By Daniella Ignacio

What happens in Washington doesn’t just stay in Washington. It has a major impact on the states around the country as well.

In a session with NPF Paul Miller fellows, Barb Rosewicz, the director of the Pew Charitable Trusts’ Fiscal 50 project, and her colleague Rebecca Thiess, the associate manager of Pew’s Fiscal Federalism Initiative, spoke about the importance of federal dollars to states, as well as current trends in state dollars.

“We’re a nation of states, so when you talk about the federal budget, there are repercussions at the state level for many things – particularly money issues,” said Rosewicz. “The 50-state story is the national story.”

Using Pew’s data and analysis resources, Thiess explained that the distribution of spending is relative to state economies and falls into different categories, such as grants, retirement, non-retirement, salaries and wages and contracts for goods and services.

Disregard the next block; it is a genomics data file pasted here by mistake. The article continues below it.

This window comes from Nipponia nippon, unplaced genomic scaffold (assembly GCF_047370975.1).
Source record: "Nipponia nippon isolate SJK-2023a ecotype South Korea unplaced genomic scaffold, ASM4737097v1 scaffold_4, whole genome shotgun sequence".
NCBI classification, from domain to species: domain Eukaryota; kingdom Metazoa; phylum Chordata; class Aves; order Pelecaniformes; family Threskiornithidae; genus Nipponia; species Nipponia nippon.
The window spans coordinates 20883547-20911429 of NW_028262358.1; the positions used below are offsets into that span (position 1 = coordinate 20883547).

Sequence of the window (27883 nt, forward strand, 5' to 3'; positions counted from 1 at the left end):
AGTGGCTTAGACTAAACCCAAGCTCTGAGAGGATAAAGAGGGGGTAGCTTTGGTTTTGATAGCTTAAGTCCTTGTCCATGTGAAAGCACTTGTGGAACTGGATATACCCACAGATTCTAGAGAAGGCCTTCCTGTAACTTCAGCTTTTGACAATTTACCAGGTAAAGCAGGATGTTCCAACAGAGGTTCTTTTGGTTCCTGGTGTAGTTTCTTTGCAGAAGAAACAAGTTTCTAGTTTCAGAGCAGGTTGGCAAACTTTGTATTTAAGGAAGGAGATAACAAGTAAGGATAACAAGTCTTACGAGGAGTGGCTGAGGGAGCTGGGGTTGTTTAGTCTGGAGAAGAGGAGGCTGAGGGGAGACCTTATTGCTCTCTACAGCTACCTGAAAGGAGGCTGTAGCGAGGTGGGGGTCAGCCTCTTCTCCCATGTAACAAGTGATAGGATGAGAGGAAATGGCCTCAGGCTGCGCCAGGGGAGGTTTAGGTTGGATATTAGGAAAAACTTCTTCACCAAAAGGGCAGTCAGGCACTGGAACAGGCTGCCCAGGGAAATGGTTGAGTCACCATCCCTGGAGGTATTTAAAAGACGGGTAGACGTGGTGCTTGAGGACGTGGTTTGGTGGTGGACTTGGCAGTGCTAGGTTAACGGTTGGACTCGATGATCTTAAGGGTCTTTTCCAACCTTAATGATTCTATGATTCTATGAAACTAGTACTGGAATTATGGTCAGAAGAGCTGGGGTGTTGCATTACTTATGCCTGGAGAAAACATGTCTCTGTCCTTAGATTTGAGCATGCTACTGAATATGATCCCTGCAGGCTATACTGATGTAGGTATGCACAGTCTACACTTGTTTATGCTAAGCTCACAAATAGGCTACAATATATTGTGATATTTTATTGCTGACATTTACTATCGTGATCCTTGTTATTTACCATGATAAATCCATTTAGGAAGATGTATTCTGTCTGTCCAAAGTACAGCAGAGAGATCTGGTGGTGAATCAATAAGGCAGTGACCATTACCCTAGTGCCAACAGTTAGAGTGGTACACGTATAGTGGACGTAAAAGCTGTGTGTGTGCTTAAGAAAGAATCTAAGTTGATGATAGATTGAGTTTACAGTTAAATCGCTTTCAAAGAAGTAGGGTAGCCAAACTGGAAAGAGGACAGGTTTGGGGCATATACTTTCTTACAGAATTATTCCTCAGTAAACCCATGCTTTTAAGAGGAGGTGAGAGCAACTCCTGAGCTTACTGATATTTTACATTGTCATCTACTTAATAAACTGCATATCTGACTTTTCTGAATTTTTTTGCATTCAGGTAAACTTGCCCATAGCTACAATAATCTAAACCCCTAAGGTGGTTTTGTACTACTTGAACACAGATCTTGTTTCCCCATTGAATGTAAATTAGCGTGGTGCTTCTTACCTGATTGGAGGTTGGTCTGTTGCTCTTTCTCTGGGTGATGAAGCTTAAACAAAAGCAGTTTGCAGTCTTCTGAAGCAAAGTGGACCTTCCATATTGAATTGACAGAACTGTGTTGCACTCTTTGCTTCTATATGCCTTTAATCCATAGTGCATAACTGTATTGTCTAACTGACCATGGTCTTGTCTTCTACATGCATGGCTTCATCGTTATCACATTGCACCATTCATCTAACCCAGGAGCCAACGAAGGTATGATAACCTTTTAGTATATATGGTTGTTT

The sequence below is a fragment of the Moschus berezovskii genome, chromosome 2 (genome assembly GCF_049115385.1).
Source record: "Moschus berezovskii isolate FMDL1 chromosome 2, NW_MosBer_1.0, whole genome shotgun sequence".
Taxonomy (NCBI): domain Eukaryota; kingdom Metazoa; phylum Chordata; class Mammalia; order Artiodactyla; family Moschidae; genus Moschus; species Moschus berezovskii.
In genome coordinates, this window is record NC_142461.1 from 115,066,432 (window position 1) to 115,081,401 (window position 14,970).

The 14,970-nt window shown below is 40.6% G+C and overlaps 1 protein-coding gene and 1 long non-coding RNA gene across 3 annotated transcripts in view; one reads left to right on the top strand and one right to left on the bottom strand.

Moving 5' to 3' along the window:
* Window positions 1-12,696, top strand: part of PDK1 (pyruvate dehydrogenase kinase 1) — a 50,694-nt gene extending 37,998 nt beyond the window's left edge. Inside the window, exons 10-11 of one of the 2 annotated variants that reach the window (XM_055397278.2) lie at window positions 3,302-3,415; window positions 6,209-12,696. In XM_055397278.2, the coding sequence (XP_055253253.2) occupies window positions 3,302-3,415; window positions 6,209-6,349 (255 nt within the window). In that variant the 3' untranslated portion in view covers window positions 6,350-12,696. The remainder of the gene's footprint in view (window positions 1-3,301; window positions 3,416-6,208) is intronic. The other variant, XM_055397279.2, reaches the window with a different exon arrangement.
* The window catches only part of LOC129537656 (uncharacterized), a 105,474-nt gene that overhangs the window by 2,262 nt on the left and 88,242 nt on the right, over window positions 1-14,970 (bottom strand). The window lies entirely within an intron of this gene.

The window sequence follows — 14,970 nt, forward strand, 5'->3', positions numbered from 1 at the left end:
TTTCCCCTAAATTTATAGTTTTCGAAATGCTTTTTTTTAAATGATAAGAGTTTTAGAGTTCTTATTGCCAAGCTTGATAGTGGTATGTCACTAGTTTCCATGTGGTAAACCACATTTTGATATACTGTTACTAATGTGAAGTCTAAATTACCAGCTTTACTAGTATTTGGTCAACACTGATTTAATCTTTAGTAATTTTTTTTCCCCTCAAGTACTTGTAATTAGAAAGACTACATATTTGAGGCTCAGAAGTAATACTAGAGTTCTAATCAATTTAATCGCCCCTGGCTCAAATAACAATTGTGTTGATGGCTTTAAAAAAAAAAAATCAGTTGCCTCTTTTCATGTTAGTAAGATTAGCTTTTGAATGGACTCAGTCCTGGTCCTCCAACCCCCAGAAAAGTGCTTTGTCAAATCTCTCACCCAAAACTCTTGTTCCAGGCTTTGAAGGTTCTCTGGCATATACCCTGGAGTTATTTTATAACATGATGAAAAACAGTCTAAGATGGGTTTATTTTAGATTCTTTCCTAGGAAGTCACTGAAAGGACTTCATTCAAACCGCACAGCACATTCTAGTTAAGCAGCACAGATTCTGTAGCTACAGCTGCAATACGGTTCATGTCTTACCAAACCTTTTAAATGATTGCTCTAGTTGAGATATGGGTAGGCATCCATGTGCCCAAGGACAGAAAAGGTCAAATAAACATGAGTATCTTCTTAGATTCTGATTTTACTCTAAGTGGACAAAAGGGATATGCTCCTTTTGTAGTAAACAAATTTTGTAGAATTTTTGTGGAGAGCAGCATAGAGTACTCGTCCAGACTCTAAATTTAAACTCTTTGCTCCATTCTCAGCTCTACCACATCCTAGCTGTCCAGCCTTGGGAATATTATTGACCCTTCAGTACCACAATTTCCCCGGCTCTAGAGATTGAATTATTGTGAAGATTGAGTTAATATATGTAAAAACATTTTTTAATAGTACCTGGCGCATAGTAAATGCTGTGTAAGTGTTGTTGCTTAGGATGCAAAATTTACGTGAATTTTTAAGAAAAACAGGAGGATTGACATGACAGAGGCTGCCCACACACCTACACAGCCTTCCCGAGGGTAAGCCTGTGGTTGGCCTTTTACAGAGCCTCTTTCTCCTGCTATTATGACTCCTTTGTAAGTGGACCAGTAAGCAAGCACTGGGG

States have different mixtures of federal funding depending on their needs, demographics and policies. Therefore, federal grants vary as a share of state budgets.

“The data raise intriguing questions for reporters and researchers to say, ‘Why could that be going on?’ ” Rosewicz said. “A lot of times, people don’t look at what’s going on in that data.”

But there could be surprising stories hidden there. For example, Rosewicz looked at “a tale of two oil states” – Alaska and North Dakota – that both sell oil for the same amount of money. However, North Dakota, where fracking led to an oil boom after the Great Recession, has far higher tax revenue now than before the downturn while Alaska’s tax revenue is far lower.

According to Rosewicz, if the U.S. enters another recession, it’s going to start at the state level, and journalists need to be resourceful and prepared to look at states individually, as well as to watch Washington.